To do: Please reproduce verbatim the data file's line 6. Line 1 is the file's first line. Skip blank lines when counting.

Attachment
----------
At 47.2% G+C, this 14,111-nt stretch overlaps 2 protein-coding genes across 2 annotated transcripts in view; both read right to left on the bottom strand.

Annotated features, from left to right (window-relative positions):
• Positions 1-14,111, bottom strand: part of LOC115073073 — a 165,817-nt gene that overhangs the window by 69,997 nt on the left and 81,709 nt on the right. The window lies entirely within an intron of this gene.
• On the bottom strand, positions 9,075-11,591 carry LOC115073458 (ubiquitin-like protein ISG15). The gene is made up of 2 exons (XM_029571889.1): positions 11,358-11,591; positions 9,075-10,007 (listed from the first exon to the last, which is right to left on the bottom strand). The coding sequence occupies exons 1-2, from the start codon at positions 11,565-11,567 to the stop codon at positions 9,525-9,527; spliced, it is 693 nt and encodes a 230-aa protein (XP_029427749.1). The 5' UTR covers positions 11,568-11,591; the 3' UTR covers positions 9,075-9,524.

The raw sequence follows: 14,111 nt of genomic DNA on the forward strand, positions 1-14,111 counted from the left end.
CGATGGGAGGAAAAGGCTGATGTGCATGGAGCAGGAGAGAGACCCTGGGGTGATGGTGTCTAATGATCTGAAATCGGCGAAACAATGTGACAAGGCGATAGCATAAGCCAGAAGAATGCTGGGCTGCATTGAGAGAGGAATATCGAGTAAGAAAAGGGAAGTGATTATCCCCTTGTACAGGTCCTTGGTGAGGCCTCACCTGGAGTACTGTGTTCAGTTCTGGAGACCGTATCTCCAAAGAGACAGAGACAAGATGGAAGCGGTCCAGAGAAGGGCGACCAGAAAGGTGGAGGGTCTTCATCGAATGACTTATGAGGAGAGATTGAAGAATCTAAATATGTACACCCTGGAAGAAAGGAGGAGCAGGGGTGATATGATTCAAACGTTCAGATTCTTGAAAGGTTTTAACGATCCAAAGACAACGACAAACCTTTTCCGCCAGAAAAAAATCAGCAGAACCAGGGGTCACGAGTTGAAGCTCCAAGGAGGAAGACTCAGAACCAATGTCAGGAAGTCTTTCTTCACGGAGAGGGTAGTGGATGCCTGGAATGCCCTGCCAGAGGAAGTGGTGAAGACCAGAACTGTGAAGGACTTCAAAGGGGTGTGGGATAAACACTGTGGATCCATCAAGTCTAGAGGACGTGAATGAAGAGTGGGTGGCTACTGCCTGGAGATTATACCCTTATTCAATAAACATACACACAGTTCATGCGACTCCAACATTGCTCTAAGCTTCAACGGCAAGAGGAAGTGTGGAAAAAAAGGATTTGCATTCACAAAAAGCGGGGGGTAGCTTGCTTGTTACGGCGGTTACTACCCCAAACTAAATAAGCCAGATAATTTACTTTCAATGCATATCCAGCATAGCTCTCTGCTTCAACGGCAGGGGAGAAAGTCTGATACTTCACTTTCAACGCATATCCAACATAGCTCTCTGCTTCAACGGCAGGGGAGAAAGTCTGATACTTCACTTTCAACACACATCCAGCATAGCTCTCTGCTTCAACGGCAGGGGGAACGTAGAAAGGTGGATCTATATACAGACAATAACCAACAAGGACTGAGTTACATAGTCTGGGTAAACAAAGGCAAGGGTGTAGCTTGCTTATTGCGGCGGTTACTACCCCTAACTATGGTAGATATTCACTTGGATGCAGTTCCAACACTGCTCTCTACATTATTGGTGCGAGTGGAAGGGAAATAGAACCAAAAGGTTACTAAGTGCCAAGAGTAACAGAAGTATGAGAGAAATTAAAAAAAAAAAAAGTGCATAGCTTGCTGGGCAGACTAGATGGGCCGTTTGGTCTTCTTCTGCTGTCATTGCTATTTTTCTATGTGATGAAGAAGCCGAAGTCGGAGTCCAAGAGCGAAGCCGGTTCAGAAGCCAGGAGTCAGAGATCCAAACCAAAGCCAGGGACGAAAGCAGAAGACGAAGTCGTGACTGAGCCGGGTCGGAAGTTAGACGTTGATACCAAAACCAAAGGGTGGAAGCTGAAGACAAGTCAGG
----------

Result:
CGATGGGAGGAAAAGGCTGATGTGCATGGAGCAGGAGAGAGACCCTGGGGTGATGGTGTCTAATGATCTGAAATCGGCGAAACAATGTGACAAGGCGATAGCATAAGCCAGAAGAATGCTGGGCTGCATTGAGAGAGGAATATCGAGTAAGAAAAGGGAAGTGATTATCCCCTTGTACAGGTCCTTGGTGAGGCCTCACCTGGAGTACTGTGTTCAGTTCTGGAGACCGTATCTCCAAAGAGACAGAGACAAGATGGAAGCGGTCCAGAGAAGGGCGACCAGAAAGGTGGAGGGTCTTCATCGAATGACTTATGAGGAGAGATTGAAGAATCTAAATATGTACACCCTGGAAGAAAGGAGGAGCAGGGGTGATATGATTCAAACGTTCAGATTCTTGAAAGGTTTTAACGATCCAAAGACAACGACAAACCTTTTCCGCCAGAAAAAAATCAGCAGAACCAGGGGTCACGAGTTGAAGCTCCAAGGAGGAAGACTCAGAACCAATGTCAGGAAGTCTTTCTTCACGGAGAGGGTAGTGGATGCCTGGAATGCCCTGCCAGAGGAAGTGGTGAAGACCAGAACTGTGAAGGACTTCAAAGGGGTGTGGGATAAACACTGTGGATCCATCAAGTCTAGAGGACGTGAATGAAGAGTGGGTGGCTACTGCCTGGAGATTATACCCTTATTCAATAAACATACACACAGTTCATGCGACTCCAACATTGCTCTAAGCTTCAACGGCAAGAGGAAGTGTGGAAAAAAAGGATTTGCATTCACAAAAAGCGGGGGGTAGCTTGCTTGTTACGGCGGTTACTACCCCAAACTAAATAAGCCAGATAATTTACTTTCAATGCATATCCAGCATAGCTCTCTGCTTCAACGGCAGGGGAGAAAGTCTGATACTTCACTTTCAACGCATATCCAACATAGCTCTCTGCTTCAACGGCAGGGGAGAAAGTCTGATACTTCACTTTCAACACACATCCAGCATAGCTCTCTGCTTCAACGGCAGGGGGAACGTAGAAAGGTGGATCTATATACAGACAATAACCAACAAGGACTGAGTTACATAGTCTGGGTAAACAAAGGCAAGGGTGTAGCTTGCTTATTGCGGCGGTTACTACCCCTAACTATGGTAGATATTCACTTGGATGCAGTTCCAACACTGCTCTCTACATTATTGGTGCGAGTGGAAGGGAAATAGAACCAAAAGGTTACTAAGTGCCAAGAGTAACAGAAGTATGAGAGAAATTAAAAAAAAAAAAAGTGCATAGCTTGCTGGGCAGACTAGATGGGCCGTTTGGTCTTCTTCTGCTGTCATTGCTATTTTTCTATGTGATGAAGAAGCCGAAGTCGGAGTCCAAGAGCGAAGCCGGTTCAGAAGCCAGGAGTCAGAGATCCAAACCAAAGCCAGGGACGAAAGCAGAAGACGAAGTCGTGACTGAGCCGGGTCGGAAGTTAGACGTTGATACCAAAACCAAAGGGTGGAAGCTGAAGACAAGTCAGG